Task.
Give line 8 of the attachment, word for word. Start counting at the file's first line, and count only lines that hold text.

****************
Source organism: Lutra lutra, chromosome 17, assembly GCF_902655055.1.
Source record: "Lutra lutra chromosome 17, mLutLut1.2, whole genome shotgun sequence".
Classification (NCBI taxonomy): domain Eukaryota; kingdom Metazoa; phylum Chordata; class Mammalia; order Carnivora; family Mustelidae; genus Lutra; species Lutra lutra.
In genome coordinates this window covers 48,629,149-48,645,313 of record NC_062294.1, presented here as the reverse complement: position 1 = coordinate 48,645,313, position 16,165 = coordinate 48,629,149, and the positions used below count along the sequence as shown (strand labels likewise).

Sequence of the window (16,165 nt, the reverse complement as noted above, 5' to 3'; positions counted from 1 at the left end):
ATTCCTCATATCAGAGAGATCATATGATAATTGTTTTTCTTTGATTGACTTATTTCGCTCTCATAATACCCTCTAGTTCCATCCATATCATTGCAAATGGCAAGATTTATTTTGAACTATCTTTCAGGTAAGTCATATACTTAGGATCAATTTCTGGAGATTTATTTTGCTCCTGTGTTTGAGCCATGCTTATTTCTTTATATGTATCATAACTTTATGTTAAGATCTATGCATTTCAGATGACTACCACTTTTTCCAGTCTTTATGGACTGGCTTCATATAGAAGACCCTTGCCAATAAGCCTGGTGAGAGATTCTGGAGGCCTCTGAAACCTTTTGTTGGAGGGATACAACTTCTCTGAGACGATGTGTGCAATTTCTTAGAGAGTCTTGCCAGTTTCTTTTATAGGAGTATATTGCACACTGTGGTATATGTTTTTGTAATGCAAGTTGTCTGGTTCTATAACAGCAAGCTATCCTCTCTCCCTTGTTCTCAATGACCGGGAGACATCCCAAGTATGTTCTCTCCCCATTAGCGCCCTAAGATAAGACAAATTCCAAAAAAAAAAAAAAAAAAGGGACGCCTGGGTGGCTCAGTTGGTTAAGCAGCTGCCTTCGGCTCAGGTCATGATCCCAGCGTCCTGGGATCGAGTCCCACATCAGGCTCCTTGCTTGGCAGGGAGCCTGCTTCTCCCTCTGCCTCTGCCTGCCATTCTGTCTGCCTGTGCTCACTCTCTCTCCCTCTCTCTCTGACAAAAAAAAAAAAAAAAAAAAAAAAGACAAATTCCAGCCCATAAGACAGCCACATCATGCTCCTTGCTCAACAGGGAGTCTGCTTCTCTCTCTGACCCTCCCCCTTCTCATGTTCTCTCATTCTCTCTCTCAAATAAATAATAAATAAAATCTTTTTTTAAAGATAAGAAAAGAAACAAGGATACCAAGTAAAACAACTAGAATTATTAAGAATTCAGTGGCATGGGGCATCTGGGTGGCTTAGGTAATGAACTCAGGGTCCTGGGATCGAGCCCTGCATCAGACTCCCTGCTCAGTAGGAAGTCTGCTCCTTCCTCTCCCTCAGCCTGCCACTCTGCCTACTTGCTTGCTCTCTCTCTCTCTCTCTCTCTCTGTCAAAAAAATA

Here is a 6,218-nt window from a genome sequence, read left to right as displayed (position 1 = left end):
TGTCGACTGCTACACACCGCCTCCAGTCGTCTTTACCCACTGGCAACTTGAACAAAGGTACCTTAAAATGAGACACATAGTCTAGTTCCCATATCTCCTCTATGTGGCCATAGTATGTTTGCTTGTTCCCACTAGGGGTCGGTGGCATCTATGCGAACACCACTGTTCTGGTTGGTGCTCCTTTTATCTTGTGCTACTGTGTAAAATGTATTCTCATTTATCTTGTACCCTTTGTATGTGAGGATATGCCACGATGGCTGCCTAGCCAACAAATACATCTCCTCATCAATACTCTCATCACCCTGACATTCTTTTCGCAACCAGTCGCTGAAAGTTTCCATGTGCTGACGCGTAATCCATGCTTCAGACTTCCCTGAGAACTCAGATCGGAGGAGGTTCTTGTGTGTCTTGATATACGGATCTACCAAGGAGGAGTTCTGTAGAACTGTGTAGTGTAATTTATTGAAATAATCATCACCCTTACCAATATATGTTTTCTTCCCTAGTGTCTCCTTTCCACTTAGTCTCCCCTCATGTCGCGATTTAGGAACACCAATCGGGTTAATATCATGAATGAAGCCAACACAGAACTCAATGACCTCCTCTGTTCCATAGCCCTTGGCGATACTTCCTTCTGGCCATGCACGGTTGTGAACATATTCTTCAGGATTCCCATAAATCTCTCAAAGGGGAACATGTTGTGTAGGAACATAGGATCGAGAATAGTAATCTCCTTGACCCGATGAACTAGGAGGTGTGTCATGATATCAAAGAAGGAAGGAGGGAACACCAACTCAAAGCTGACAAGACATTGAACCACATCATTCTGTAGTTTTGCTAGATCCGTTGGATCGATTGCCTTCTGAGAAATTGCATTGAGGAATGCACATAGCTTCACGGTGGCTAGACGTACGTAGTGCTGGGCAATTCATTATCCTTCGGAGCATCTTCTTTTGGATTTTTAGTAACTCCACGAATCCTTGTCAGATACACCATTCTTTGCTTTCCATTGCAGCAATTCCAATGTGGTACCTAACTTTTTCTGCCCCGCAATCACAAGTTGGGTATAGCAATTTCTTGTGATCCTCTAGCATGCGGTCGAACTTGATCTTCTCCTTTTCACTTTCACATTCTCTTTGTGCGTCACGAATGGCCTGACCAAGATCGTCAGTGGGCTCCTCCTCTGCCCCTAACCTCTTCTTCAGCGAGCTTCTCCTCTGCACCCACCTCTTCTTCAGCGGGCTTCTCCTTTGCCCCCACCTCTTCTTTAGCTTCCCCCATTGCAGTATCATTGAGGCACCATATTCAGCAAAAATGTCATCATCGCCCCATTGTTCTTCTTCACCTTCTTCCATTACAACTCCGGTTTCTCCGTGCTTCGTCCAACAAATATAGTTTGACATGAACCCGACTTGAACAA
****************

TGTCGACTGCTACACACCGCCTCCAGTCGTCTTTACCCACTGGCAACTTGAACAAAGGTACCTTAAAATGAGACACATAGTCTAGTTCCCATATCTCCTCTATGTGGCCATAGTATGTTTGCTTGTTCCCACTAGGGGTCGGTGGCATCTATGCGAACACCACTGTTCTGGTTGGTGCTCCTTTTATCTTGTGCTACTGTGTAAAATGTATTCTCATTTATCTTGTACCCTTTGTATGTGAGGATATGCCACGATGGCTGCCTAGCCAACAAATACATCTCCTCATCAATACTCTCATCACCCTGACATTCTTTTCGCAACCAGTCGCTGAAAGTTTCCATGTGCTGACGCGTAATCCATGCTTCAGACTTCCCTGAGAACTCAGATCGGAGGAGGTTCTTGTGTGTCTTGATATACGGATCTACCAAGGAGGAGTTCTGTAGAACTGTGTAGTGTAATTTATTGAAATAATCATCACCCTTACCAATATATGTTTTCTTCCCTAGTGTCTCCTTTCCACTTAGTCTCCCCTCATGTCGCGATTTAGGAACACCAATCGGGTTAATATCATGAATGAAGCCAACACAGAACTCAATGACCTCCTCTGTTCCATAGCCCTTGGCGATACTTCCTTCTGGCCATGCACGGTTGTGAACATATTCTTCAGGATTCCCATAAATCTCTCAAAGGGGAACATGTTGTGTAGGAACATAGGATCGAGAATAGTAATCTCCTTGACCCGATGAACTAGGAGGTGTGTCATGATATCAAAGAAGGAAGGAGGGAACACCAACTCAAAGCTGACAAGACATTGAACCACATCATTCTGTAGTTTTGCTAGATCCGTTGGATCGATTGCCTTCTGAGAAATTGCATTGAGGAATGCACATAGCTTCACGGTGGCTAGACGTACGTAGTGCTGGGCAATTCATTATCCTTCGGAGCATCTTCTTTTGGATTTTTAGTAACTCCACGAATCCTTGTCAGATACACCATTCTTTGCTTTCCATTGCAGCAATTCCAATGTGGTACCTAACTTTTTCTGCCCCGCAATCACAAGTTGGGTATAGCAATTTCTTGTGATCCTCTAGCATGCGGTCGAACTTGATCTTCTCCTTTTCACTTTCACATTCTCTTTGTGCGTCACGAATGGCCTGACCAAGATCGTCAGTGGGCTCCTCCTCTGCCCCTAACCTCTTCTTCAGCGAGCTTCTCCTCTGCACCCACCTCTTCTTCAGCGGGCTTCTCCTTTGCCCCCACCTCTTCTTTAGCTTCCCCCATTGCAGTATCATTGAGGCACCATATTCAGCAAAAATGTCATCATCGCCCCATTGTTCTTCTTCACCTTCTTCCATTACAACTCCGGTTTCTCCGTGCTTCGTCCAACAAATATAGTTTGACATGAACCCGACTTGAACAA